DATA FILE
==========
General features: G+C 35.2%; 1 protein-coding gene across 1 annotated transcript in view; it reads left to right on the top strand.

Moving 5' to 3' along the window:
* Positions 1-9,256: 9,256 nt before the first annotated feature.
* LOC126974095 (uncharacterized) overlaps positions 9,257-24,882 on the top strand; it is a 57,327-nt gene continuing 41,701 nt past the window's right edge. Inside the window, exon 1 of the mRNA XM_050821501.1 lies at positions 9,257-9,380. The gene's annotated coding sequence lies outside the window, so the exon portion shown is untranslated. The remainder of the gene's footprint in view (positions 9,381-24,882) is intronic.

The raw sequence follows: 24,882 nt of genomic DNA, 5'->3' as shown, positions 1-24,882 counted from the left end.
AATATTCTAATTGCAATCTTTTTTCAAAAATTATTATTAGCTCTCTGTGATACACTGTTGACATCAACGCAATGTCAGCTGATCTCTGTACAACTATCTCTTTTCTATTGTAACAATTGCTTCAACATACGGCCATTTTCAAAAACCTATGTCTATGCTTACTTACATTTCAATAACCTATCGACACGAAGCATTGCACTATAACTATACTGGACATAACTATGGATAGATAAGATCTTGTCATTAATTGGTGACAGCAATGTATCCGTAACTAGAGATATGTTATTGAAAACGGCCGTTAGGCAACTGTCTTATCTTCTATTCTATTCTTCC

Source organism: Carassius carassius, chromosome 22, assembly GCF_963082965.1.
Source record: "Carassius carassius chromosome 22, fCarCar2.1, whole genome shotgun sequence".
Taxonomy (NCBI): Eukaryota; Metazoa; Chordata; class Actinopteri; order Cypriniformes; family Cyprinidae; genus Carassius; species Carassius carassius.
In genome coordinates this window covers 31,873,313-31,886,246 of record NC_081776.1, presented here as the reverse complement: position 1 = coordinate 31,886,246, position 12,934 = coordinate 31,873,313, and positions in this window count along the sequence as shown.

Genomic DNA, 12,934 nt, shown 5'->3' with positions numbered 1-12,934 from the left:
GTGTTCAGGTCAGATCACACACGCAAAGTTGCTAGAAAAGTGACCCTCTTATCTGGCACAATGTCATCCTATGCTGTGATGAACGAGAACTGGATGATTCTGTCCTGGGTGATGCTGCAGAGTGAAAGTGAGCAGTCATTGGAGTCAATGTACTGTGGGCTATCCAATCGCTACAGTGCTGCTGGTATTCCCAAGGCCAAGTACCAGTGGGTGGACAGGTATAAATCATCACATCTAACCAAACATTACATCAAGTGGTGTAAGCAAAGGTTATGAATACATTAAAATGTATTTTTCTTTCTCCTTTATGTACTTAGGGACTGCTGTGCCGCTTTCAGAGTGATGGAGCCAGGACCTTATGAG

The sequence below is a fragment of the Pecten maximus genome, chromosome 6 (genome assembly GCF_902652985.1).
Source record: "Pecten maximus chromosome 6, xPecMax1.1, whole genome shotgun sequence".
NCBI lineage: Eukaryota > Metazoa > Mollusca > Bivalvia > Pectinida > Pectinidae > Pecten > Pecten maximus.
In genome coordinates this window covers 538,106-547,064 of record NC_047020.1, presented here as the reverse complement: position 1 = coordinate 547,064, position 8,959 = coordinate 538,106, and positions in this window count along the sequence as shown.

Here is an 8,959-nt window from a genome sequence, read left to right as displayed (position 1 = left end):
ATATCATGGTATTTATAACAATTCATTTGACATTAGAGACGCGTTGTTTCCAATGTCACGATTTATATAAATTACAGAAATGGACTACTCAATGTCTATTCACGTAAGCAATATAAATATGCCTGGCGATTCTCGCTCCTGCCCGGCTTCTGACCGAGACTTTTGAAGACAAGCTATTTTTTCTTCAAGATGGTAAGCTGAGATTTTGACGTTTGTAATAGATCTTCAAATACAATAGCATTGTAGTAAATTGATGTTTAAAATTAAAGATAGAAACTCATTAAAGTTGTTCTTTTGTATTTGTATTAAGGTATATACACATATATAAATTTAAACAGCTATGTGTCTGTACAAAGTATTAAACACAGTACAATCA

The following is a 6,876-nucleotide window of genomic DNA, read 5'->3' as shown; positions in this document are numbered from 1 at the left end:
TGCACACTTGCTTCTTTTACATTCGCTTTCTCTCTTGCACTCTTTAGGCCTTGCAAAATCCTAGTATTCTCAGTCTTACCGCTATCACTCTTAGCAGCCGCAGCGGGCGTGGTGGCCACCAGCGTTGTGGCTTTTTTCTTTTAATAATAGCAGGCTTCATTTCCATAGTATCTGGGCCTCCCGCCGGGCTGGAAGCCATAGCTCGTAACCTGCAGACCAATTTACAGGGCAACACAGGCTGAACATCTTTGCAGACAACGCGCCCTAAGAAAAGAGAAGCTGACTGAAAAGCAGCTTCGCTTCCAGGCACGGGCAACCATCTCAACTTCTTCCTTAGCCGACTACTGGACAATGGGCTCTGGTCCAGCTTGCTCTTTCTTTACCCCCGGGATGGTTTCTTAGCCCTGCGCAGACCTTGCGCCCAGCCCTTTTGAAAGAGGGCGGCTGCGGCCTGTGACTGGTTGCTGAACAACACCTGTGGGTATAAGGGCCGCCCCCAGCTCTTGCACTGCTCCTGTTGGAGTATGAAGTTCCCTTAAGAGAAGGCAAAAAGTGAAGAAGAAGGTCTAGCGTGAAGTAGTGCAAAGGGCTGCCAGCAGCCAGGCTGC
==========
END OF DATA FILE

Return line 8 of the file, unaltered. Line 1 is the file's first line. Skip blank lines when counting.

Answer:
Source record: "Carassius carassius chromosome 22, fCarCar2.1, whole genome shotgun sequence".